Letter to the Danish National Board of Health

On Sunday 20 December 2020, we sent the study to the Danish National Board of Health with a letter summarizing the study’s most important points to the Board and asked the Board to provide specific comments on the three focus points from the letter.

The letter can be seen in its full length below:

Letter to the Danish National Board of Health   

Information on the study of guidance on children’s sleep

Cry it out-sleep training (CIO) is a series of different methods in which the cries of babies and toddlers are ignored for shorter or longer periods of time with the aim of teaching the child to fall asleep alone. In Denmark, the “good night and sleep well” method (comparable to the Ferber-method, red.) from the bestselling book on sleep training Godnat og sov godt: Lær dit barn gode sovevaner (“Duérmete, niño” by Estivill / de Béjar (Sleep, Child. red.)) is one of the most common forms of CIO.

Proponents of the method believe the use is evidence-based, while other researchers and professionals point out methodological weaknesses in the studies of the various forms of cry it out, controlled crying and other forms of sleep interventions. The weaknesses include lack of control groups, or lack of control over whether the control groups also practiced various forms of sleep interventions. The method is debated and some would say controversial.
(For more information go to The reason cry it out-sleep training (CIO) should be discouraged)

Because of this, the NGO ‘Sleeping Children’ (Sovende Børn, red.) conducted a comprehensive study of the actual sleep guidance professionals, especially health visitors, provide to parents in 2019-20. The study reveals that among health visitors there is great variation in the individual practice of the guidance given to parents, including, but not limited to, guidance in leaving and / or ignoring a crying child.

Current counseling sets a framework for evening and night care that is in direct contrast to the research-based knowledge that exists about the toddler’s sleep and the need for sensitive response during sleep and the nocturnal awakenings. This applies to public and / or health professional advice, including the Danish National Board of Health    , and deals with knowledge about children’s biologically normal sleep, attachment theory, as well as children’s cognitive and emotional development.

Our study consists of a voluntary questionnaire for parents in Denmark, the Faroe Islands and Greenland about the recommendations and guidance they have received in regard to sleep. The questionnaire was answered by 3627 respondents, and 2711 of the responses concerned children born in 2017-2019, which is the primary period of the study.

In addition, we have asked for access to documents and asked questions to all the leaders of all 98 Danish municipalities’ health visitors about counseling in children’s sleep and sleep training. As part of this, we have read all written material about children’s sleep from the health visitors in Danish municipalities, which access to documents, inquiries and review of websites allowed us access to. We have also read those of the Danish National Board of Health’s publications that are relevant in relation to children’s sleep, as well as other public or health professional websites with advice on baby and children’s sleep.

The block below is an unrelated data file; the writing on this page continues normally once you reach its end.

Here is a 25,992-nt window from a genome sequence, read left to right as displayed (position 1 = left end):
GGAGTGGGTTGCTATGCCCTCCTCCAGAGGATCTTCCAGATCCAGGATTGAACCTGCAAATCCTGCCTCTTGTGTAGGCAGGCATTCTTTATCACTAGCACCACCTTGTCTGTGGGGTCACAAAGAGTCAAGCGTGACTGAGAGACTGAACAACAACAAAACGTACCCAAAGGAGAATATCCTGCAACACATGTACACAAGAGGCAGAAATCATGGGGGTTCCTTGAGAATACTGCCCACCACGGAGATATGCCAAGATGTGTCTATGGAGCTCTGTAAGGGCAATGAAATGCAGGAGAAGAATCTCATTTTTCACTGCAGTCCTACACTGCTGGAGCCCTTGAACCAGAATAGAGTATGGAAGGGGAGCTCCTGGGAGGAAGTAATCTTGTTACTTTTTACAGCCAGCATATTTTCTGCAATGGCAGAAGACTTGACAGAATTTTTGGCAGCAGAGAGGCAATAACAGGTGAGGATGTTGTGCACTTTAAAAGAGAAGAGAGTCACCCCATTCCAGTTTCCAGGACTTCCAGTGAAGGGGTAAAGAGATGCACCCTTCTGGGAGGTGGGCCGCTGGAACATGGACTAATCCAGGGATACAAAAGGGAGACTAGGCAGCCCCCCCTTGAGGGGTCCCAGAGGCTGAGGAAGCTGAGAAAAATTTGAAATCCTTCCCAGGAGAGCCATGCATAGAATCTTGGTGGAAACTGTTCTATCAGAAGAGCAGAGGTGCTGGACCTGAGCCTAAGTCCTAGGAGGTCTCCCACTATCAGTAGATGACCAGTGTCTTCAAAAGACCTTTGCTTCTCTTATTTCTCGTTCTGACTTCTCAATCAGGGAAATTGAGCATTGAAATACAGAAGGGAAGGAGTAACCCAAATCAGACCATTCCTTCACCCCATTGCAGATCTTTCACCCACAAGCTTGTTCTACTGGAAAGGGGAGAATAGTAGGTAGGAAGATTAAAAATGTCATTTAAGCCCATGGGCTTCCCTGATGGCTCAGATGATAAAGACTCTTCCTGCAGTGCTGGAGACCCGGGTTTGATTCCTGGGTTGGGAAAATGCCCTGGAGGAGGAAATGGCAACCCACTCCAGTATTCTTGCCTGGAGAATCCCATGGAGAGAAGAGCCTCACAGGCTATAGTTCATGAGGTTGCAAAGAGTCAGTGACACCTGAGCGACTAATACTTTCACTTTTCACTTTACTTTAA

Our study highlights the discrepancies between current practice and the evidencebased knowledge about children’s sleep and at the same time the study points to a required action:

    1. Parents are recommended cry-it-out sleep training by professionals, especially health visitors
      312 respondents (12%) who had children born in 2017-2019 had received advice on cry it out-sleep training from at least one professional, with health visitors, doctors and childcare professionals accounting for the majority of these recommendations. We have identified that the health visitors have recommended cry it out-sleep training in 67% of the surveyed geographical areas, which were the 98 Danish municipalities as well as Greenland and the Faroe Islands in the years 2017-2019. 25% of the parents who received guidance in cry it out-sleep training from their health visitor received the guidance when the child was 0-3 months old.
      (For more information go to Information on guidance in sleep training from Danish municipalities and Questionnaire on sleep guidance)
    2. Parents are given outdated advice in baby and child sleep, which is in contrast to existing research-based knowledge about and in relation to sleep
      This includes, but is not limited to, guidance in interpreting the child’s crying as ‘protests’, instructions against sensitive response, recommendation to separate food and sleep, using fear based appeals in the guidance on eg cot death (SIDS) and bedsharing, and advising parents from a norm of solitary sleep, despite a myriad of leading researchers, biologists and anthropologists pointing out that this is in stark contrast to the biologically normal sleep of children. In addition, there is a lack of information about the consequences of following current guidelines, such as. involuntary breastfeeding discontinuation.
      (For more information go to Major discrepancies between research into children’s sleep and the advice parents receive)